Five reasons Pope Francis embraces the Vatican II liturgy

It is not news that the liturgy has been a contested field in Catholic life over the past few decades.

Opposition to liturgical reform began even before the conclusion of the Second Vatican Council, and increased from 1964 onward, when reforms like the use of English and the practice of the priest facing the people while presiding at the Eucharist began to be implemented.

In its most extreme form this rejection of Vatican II’s reform found a base in the traditionalist movement founded by Archbishop Marcel Lefebvre, which eventually split off in schism from the Catholic Church after he ordained bishops on his own.

Part of that movement remained within the church and was greatly encouraged by Pope Benedict XVI’s motu proprio “Summorum Pontificum” ten years ago, which greatly liberalized permission to celebrate the traditional Latin Mass, now called the “Extraordinary Form.”

The opposition was not limited to this extreme, however.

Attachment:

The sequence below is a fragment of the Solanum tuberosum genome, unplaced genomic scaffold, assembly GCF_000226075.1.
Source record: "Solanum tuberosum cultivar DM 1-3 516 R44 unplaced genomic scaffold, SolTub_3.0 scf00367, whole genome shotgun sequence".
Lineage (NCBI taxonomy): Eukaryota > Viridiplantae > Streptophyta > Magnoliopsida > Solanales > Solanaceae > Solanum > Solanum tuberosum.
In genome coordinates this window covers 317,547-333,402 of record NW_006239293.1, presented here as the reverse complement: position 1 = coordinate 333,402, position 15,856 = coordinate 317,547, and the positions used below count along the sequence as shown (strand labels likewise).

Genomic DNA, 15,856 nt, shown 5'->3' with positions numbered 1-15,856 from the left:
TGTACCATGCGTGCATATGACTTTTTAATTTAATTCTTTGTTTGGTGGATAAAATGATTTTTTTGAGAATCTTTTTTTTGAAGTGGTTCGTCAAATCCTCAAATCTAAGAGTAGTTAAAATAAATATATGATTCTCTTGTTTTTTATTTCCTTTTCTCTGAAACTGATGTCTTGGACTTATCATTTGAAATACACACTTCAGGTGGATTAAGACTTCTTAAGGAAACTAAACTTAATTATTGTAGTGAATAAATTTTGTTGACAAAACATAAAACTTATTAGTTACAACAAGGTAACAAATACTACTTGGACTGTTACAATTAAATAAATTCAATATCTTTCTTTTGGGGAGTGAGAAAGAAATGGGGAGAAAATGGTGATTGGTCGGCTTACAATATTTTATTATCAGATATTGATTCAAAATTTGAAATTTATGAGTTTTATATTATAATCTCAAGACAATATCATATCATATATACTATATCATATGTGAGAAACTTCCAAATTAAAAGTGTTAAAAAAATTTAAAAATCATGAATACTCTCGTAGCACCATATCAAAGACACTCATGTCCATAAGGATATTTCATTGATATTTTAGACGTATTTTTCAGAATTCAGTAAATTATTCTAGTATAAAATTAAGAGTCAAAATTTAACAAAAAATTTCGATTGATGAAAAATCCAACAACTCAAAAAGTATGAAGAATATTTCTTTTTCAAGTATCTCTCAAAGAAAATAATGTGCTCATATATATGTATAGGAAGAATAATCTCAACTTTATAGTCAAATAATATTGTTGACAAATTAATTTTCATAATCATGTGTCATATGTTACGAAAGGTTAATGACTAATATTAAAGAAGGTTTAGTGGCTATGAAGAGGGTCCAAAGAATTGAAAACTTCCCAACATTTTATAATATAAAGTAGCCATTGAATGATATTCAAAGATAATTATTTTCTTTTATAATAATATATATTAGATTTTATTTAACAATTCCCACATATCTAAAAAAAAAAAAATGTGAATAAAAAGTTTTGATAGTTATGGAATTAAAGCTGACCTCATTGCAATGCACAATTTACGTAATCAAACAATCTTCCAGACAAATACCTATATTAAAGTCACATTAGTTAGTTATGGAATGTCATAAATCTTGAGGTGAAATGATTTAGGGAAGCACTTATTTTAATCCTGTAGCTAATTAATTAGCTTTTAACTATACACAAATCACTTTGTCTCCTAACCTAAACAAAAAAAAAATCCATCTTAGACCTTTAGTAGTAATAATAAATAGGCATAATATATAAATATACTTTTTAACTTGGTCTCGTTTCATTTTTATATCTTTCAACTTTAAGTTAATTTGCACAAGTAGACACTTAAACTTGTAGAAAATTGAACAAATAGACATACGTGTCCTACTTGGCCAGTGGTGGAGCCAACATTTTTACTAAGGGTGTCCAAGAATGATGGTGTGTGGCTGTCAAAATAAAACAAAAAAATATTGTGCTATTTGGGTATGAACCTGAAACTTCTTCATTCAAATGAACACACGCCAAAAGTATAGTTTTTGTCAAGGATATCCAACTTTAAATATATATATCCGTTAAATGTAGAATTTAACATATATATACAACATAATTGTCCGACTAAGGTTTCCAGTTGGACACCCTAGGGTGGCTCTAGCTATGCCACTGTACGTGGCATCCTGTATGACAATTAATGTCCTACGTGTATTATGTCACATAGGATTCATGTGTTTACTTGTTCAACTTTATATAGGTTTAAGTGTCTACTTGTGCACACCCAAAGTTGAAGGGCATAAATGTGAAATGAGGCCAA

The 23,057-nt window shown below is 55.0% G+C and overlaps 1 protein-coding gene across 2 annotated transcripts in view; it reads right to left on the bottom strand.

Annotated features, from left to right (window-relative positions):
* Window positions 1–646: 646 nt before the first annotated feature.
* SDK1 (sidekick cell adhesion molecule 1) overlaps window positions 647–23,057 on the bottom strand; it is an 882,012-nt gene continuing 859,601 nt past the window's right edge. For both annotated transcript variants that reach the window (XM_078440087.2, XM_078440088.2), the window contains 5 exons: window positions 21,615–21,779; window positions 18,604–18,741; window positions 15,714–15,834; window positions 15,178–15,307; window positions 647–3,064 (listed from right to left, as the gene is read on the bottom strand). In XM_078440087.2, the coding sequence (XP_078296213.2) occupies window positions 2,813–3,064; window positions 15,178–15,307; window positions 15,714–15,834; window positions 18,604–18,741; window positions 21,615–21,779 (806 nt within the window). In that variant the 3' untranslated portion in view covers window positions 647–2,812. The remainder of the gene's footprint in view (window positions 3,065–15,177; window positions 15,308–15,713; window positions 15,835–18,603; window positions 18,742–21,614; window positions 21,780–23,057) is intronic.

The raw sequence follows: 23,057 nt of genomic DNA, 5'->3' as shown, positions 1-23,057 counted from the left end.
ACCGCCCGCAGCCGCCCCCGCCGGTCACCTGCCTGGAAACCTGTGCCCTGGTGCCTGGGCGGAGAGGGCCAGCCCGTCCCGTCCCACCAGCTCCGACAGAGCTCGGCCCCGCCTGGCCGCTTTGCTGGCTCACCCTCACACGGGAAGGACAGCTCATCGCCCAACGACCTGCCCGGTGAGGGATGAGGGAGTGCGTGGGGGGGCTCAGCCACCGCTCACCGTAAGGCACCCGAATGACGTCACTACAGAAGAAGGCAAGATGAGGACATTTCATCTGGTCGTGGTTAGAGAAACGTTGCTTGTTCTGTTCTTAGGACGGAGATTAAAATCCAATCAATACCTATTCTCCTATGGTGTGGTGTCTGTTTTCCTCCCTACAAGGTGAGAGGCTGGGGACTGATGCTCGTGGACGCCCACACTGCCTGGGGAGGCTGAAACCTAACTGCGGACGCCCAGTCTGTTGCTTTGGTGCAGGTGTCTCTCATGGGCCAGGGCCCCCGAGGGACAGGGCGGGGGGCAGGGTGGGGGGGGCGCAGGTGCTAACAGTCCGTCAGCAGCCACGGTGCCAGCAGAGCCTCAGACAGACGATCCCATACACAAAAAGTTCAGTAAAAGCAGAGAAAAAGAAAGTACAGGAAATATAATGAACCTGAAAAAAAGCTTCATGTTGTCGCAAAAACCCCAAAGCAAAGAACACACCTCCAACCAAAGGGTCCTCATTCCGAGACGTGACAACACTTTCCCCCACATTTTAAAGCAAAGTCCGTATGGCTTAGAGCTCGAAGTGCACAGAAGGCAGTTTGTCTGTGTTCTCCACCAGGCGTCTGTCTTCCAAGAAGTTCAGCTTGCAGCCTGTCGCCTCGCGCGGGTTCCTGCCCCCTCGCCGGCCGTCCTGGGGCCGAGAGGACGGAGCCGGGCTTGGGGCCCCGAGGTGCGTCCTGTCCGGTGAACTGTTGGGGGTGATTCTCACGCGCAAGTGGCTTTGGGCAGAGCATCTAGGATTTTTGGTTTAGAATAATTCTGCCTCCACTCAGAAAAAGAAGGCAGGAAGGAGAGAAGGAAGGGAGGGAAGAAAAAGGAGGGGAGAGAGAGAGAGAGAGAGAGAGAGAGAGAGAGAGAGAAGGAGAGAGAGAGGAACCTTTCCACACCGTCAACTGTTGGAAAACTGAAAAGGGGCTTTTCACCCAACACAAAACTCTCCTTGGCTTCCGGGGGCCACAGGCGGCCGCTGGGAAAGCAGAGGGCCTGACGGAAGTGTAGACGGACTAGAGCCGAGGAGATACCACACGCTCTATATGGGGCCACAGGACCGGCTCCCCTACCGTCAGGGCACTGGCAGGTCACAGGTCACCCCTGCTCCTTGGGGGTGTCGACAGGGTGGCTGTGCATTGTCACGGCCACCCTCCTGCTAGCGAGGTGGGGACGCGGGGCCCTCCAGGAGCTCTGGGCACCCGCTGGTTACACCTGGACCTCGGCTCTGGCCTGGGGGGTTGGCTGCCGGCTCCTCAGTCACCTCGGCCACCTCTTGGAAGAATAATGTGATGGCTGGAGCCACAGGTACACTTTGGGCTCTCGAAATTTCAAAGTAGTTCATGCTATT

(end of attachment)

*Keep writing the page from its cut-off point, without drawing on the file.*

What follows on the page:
Another group characterized as the “Reform of the Reform” advocated modifications of the post-Vatican II reforms, such as a return to one Eucharistic Prayer (Prayer I, the Roman Canon) recited in Latin and in a low voice with the priest and people facing in the same direction (ad orientem).

That movement’s most notable champion was Cardinal Joseph Ratzinger, but it had supporters among at least the past four prefects of the Congregation for Divine Worship and Discipline of the Sacraments : Cardinals Jorge Arturo Medina Estévez, Francis Arinze, Antonio Cañizares and (currently) Robert Sarah.

These opposition movements also found support among some younger Catholics searching for a more transcendent experience of liturgy than they customarily experienced.

Pope Francis has definitively and unequivocally put his weight behind a liturgical movement.

In the meantime, various attempts at moving the reform forward, like proposed translations of the Psalter and the Roman Missal in the mid-90s by the International Committee on English in the Liturgy, were stalled or outright rejected by the Vatican.

In addition, the Vatican also published a new document on translation (“Liturgiam Authenticam,”2001) that reversed the 1969 instruction on translation in a very traditional direction. Continue reading

  • John F. Baldovin, S.J., teaches liturgy and sacraments at the Boston College School of Theology and Ministry.
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